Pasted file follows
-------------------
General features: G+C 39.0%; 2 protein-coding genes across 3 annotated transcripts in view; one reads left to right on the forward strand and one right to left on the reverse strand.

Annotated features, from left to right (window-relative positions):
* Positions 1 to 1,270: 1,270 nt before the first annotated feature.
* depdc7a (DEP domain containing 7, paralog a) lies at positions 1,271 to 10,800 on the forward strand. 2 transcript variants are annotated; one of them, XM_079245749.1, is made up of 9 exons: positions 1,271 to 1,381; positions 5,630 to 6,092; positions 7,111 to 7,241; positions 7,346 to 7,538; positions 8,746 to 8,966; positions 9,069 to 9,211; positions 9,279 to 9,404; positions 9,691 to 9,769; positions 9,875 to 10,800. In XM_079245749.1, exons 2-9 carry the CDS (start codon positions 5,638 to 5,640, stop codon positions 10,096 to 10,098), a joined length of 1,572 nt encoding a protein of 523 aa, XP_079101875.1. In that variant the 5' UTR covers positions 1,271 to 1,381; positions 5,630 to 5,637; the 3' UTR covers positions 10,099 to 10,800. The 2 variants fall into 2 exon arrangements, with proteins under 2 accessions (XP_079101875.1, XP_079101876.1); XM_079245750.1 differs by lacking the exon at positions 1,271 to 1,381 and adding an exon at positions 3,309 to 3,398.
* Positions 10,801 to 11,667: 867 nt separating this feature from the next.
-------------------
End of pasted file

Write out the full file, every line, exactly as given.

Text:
General features: G+C 39.0%; 2 protein-coding genes across 3 annotated transcripts in view; one reads left to right on the forward strand and one right to left on the reverse strand.

Annotated features, from left to right (window-relative positions):
* Positions 1 to 1,270: 1,270 nt before the first annotated feature.
* depdc7a (DEP domain containing 7, paralog a) lies at positions 1,271 to 10,800 on the forward strand. 2 transcript variants are annotated; one of them, XM_079245749.1, is made up of 9 exons: positions 1,271 to 1,381; positions 5,630 to 6,092; positions 7,111 to 7,241; positions 7,346 to 7,538; positions 8,746 to 8,966; positions 9,069 to 9,211; positions 9,279 to 9,404; positions 9,691 to 9,769; positions 9,875 to 10,800. In XM_079245749.1, exons 2-9 carry the CDS (start codon positions 5,638 to 5,640, stop codon positions 10,096 to 10,098), a joined length of 1,572 nt encoding a protein of 523 aa, XP_079101875.1. In that variant the 5' UTR covers positions 1,271 to 1,381; positions 5,630 to 5,637; the 3' UTR covers positions 10,099 to 10,800. The 2 variants fall into 2 exon arrangements, with proteins under 2 accessions (XP_079101875.1, XP_079101876.1); XM_079245750.1 differs by lacking the exon at positions 1,271 to 1,381 and adding an exon at positions 3,309 to 3,398.
* Positions 10,801 to 11,667: 867 nt separating this feature from the next.